Friday, July 3, 2009


It's been a little noisy and hectic on the farm this week. Actually, that's a horrible understatement; it's been chaotic and deafening on the farm this week.

Tuesday morning Baby Daddy #2 (the second visiting bull), Umberto of Hem-Loch, was delivered by two breeders I hadn't met. Umberto has settled in nicely, although, as his owner told me (and I can attest), he's young and focused on doing his job so isn't interested in being combed or handled. I learned from others and from our experience in the spring with Tabor that bulls should be considered dangerous and I don't like to be near them on my own. (Sidenote: one of the breeders seems very interested in buying T-Bone as a bull for his own herd, so we're discussing price and timing. Wow.)

Well, that evening I decided to proceed as planned with separating the calves and locking them by themselves in the front pasture so they couldn't nurse from their mothers. Annabel decided to escape twice over the next couple hours, after which time I discovered the hotwire fence wasn't hot. It had been working a couple of days before, although anything can cause a short, usually a branch or thick grass laying on a wire. I cruised the perimeter of the front pasture and didn't see anything, and against my better judgment walked about 1/3 of the fence of the "big" pasture while keeping one wary, nervous eye on the bull. He was watching me too intently, so I hightailed it back to the safety of the yard and locked the gate behind me. With the fence dead and a valuable show bull on my property, and with no psychological deterrent to prevent escape of him or the calves, I didn't sleep well that night.

The next morning I fiddled for two hours with the fence, including hooking up two more ground rods. No change. I gave myself some time to cool down and mellow out over iced tea, then finally gathered my courage and, finding a moment everyone but Bridgit napping in the paddock, I scurried past, locked both gates to confine everyone, and walked the entire fenceline. I found the culprit: the neighbor's barbed wire had twisted around one of our hotwires. As soon as I untangled it and received a nice shock from our fence, I knew I was back in business.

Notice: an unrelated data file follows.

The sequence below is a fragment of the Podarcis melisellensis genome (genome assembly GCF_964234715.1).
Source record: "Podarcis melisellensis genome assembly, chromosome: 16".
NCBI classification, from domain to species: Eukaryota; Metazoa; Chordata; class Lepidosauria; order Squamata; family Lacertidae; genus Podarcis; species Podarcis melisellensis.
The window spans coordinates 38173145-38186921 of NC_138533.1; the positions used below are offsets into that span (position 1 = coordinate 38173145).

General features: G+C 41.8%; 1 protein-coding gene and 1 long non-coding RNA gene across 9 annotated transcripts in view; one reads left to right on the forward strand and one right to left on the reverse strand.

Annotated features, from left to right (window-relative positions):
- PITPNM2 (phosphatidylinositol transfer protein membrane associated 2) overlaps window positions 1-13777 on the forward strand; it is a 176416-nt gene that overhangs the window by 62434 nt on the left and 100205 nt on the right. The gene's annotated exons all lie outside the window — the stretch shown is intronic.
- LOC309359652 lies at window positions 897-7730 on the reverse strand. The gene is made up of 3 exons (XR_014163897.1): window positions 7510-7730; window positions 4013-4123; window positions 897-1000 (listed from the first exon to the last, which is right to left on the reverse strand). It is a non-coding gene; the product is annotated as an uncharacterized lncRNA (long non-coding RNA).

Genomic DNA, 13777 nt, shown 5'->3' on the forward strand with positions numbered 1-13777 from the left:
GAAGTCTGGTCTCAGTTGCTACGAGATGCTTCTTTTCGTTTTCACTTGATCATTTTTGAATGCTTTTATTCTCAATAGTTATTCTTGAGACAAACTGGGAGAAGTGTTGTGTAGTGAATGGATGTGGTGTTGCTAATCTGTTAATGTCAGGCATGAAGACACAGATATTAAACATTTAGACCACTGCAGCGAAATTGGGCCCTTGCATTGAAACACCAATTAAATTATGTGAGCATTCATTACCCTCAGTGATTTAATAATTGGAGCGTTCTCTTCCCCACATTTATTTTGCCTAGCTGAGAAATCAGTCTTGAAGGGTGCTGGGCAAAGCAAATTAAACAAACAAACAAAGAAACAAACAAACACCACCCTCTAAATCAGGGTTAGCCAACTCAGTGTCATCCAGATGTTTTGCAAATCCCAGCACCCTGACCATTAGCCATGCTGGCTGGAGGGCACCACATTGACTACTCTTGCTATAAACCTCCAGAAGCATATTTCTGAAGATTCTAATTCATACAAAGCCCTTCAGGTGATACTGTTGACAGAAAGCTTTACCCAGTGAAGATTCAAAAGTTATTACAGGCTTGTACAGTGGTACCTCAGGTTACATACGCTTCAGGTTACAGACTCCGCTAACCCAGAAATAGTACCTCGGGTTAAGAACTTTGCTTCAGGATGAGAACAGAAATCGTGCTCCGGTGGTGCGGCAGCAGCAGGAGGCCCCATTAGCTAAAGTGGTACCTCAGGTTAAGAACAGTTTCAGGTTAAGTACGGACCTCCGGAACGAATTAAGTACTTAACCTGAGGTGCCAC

The rest of the day found me repeatedly fetching Annabel and leading her back into the front pasture where her brother bellowed alone; she escaped nine times (!) by diving between two hotwires. After the last time I took the advice of someone I met on a chat board, led her to the fence and touched her nose on it. She's stayed put ever since.

It's now been 17 full hours of both calves being separated from their mothers, and the noise is impressive. The cows want their babies, and I'm sure their full udders are uncomfortable. The calves want their mothers in the worst way. T-Bone is amazingly loud; Annabel is loud but really sounds more angry. The calves are bellowing, the cows are bellowing...the only quiet one is the bull, who's just wandering around, grazing and napping.

This noise will hopefully only last another day or two, by which time the cows and calves will realize this is a permanent situation, no one is injured, and life will carry on. I hope the neighbors don't hate us too much by the time it's over with!

T-Bone mid-bellow, 6:30 a.m.

Bridgit and Annabel sharing a moment of comfort through the hotwire fence.


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